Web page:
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India: Justice A.P. Shah Expert Group’s Report on Privacy

23 October 2012

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Report of the Group of Experts on Privacy (Chaired by Justice A P Shah, Former Chief Justice, Delhi High Court)

Short excerpt from Chapter 1

Chapter 1: The Constitutional Basis for Privacy

1.1 Since the 1960s, the Indian judiciary, and the Supreme Court in particular, have dealt with the issue of privacy, both as a fundamental right under the Constitution and as a common law right. The common thread through all these judgments of the Indian judiciary has been to recognise a right to privacy, either as a fundamental right or a common law right, but to refrain from defining it in iron-clad terms. Instead the Courts have preferred to have it evolve on a case by case basis. As Justice Mathew put it, “The right to privacy will, therefore, necessarily, have to go through a process of case by case development.” (Govind v. State of Madhya Pradesh, AIR 1975 SC 1378)

Right to privacy in the context of surveillance by the State

1.2 The very first case to lay down the contours of the right to privacy in India, was the case of Kharak Singh v. State of Uttar Pradesh (1964) SCR (1) 332, where a Supreme Court bench of seven judges was required to decide the constitutionality of certain police regulations which allowed the police to conduct domiciliary visits and surveillance of persons with a criminal record. The petitioner in this case had challenged the constitutionality of these regulations on the grounds that they violated his fundamental right to privacy under the ‘personal liberty’ clause of Article 21 of the Constitution. In this case a majority of the judges refused to interpret Article 21 to include within its ambit the right to privacy part the majority stated “The right of privacy is not a guaranteed right under our Constitution, and therefore the attempt to ascertain the movements of an individual is merely a manner in which privacy is invaded and is not an infringement of a fundamental right guaranteed in Part III.” The majority however did recognise the common law right of citizens to enjoy the liberty of their houses and approved of the age old saying that a man’s home was his castle. The majority therefore understood the term ‘personal liberty’ in Article 21 in the context of age old principles from common law while holding domiciliary visits to be unconstitutional. Two of the judges of the seven judge bench, however, saw the right to privacy as a part of Article 21, marking an early recognition of privacy as a fundamental right. Justice Subba Rao held “It is true our Constitution does not expressly declare a right to privacy as a fundamental right, but the said right is an essential ingredient of personal liberty.”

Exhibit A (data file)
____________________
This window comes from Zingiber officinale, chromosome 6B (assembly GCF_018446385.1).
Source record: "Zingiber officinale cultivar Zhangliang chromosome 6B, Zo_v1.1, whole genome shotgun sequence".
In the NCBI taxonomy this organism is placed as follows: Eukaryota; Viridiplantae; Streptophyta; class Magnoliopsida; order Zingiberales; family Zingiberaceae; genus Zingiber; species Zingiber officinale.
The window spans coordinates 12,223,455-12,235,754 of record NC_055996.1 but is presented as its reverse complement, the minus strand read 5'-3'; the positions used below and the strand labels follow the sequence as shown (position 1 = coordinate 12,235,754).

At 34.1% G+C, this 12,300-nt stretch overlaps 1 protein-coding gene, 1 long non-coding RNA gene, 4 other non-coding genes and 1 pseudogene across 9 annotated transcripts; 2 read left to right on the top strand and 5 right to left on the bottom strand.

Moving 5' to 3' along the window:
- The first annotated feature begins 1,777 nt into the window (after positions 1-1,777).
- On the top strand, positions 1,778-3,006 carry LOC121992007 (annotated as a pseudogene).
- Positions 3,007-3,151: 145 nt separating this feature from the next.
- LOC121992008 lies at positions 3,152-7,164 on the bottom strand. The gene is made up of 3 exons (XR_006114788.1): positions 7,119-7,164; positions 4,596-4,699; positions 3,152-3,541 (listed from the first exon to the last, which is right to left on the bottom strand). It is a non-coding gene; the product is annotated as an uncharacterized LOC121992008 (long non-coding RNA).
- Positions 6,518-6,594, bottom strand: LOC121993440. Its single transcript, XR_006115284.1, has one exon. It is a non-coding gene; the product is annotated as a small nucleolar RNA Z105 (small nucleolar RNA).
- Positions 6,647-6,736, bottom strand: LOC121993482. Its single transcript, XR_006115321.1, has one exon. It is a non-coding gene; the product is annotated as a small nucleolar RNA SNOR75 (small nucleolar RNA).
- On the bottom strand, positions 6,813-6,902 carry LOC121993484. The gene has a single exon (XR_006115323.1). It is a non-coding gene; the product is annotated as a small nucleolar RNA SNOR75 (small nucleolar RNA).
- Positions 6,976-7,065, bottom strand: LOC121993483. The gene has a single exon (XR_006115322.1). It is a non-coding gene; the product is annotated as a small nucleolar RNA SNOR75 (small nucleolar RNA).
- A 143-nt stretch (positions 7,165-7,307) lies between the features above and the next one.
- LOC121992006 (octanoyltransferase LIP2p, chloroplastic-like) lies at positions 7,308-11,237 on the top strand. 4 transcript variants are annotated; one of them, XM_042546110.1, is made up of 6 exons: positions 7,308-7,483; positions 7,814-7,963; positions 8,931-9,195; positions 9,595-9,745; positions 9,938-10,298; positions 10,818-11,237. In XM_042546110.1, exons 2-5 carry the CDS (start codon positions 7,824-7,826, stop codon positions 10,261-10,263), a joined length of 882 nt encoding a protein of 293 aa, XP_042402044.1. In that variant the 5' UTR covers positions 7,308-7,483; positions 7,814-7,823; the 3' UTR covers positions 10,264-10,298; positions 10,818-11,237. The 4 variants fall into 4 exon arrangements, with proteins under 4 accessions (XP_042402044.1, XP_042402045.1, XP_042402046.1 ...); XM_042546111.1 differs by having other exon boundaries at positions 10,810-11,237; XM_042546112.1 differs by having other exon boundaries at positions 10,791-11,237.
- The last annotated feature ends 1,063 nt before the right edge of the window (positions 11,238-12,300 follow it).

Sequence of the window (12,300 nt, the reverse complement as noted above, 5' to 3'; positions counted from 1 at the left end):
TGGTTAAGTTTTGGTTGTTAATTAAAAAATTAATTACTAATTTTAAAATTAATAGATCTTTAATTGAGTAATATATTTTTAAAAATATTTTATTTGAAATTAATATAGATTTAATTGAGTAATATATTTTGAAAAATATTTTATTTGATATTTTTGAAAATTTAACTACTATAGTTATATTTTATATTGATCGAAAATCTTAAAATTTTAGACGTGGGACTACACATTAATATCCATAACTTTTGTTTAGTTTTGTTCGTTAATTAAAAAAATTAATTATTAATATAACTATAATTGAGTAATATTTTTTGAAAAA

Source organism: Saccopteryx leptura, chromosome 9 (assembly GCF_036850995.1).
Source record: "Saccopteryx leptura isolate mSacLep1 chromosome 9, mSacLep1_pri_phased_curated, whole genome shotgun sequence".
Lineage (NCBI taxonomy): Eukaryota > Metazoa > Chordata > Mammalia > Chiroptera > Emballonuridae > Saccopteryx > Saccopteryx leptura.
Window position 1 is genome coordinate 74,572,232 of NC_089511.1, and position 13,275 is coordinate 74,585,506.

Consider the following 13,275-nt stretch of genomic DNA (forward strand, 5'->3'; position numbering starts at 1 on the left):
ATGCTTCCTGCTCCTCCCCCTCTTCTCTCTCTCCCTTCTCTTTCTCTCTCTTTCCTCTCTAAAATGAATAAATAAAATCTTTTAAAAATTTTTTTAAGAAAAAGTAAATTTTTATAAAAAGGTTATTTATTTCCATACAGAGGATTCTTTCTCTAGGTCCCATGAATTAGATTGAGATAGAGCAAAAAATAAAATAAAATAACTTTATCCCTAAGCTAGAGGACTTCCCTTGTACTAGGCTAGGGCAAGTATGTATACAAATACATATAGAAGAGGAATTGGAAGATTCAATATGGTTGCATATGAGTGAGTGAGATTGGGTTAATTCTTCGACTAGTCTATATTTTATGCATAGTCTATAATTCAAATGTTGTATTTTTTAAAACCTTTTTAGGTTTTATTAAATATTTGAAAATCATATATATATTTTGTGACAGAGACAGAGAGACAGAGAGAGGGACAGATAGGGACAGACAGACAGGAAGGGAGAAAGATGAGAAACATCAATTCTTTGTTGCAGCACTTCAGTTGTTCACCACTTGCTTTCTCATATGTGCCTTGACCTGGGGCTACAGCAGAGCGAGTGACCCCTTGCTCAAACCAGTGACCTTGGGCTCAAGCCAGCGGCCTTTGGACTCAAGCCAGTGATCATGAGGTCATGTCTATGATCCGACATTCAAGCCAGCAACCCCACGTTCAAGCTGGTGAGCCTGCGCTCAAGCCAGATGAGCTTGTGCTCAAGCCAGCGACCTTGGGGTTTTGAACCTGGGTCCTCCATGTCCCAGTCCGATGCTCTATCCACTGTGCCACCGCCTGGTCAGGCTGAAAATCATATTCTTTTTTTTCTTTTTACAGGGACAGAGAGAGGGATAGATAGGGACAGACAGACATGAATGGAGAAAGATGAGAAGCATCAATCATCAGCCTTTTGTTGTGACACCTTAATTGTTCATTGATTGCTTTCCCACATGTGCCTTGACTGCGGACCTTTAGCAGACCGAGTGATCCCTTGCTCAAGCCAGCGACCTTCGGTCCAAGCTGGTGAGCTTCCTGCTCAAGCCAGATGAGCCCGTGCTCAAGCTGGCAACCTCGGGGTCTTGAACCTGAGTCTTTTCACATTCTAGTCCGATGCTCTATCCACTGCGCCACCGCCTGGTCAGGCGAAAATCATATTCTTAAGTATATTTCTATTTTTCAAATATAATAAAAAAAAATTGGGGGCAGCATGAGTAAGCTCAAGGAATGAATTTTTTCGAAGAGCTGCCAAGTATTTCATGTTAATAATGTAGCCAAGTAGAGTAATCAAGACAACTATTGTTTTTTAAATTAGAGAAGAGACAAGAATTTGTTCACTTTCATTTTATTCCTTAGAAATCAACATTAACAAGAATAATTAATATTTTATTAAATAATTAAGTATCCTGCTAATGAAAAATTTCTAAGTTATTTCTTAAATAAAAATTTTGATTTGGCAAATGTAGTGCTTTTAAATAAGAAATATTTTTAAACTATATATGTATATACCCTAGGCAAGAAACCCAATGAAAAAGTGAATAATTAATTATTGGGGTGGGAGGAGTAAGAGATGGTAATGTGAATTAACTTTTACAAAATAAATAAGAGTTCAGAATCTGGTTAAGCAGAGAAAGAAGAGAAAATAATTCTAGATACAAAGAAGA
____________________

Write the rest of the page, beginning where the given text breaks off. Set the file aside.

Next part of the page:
1.3 The question of privacy as a fundamental right presented itself once again to the Supreme Court a few years later in the case of Govind v. State of Madhya Pradesh (AIR 1975 SC 1378). The petitioner in this case had challenged, as unconstitutional, certain police regulations on the grounds that the regulations violated his fundamental right to privacy. Although the issues were similar to the Kharak Singh case, the 3 judges hearing this particular case were more inclined to grant the right to privacy the status of a fundamental right. Justice Mathew stated:

“Rights and freedoms of citizens are set forth in the Constitution in order to guarantee that the individual, his personality and those things stamped with his personality shall be free from official interference except where a reasonable basis for intrusion exists. ‘Liberty against government’ a phrase coined by Professor Corwin expresses this idea forcefully. In this sense, many of the fundamental rights of citizens can be described as contributing to the right to privacy.”
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Report of the Group of Experts on Privacy (Chaired by Justice A P Shah, Former Chief Justice, Delhi High Court)
Government of India Planning Commission [16 October 2012]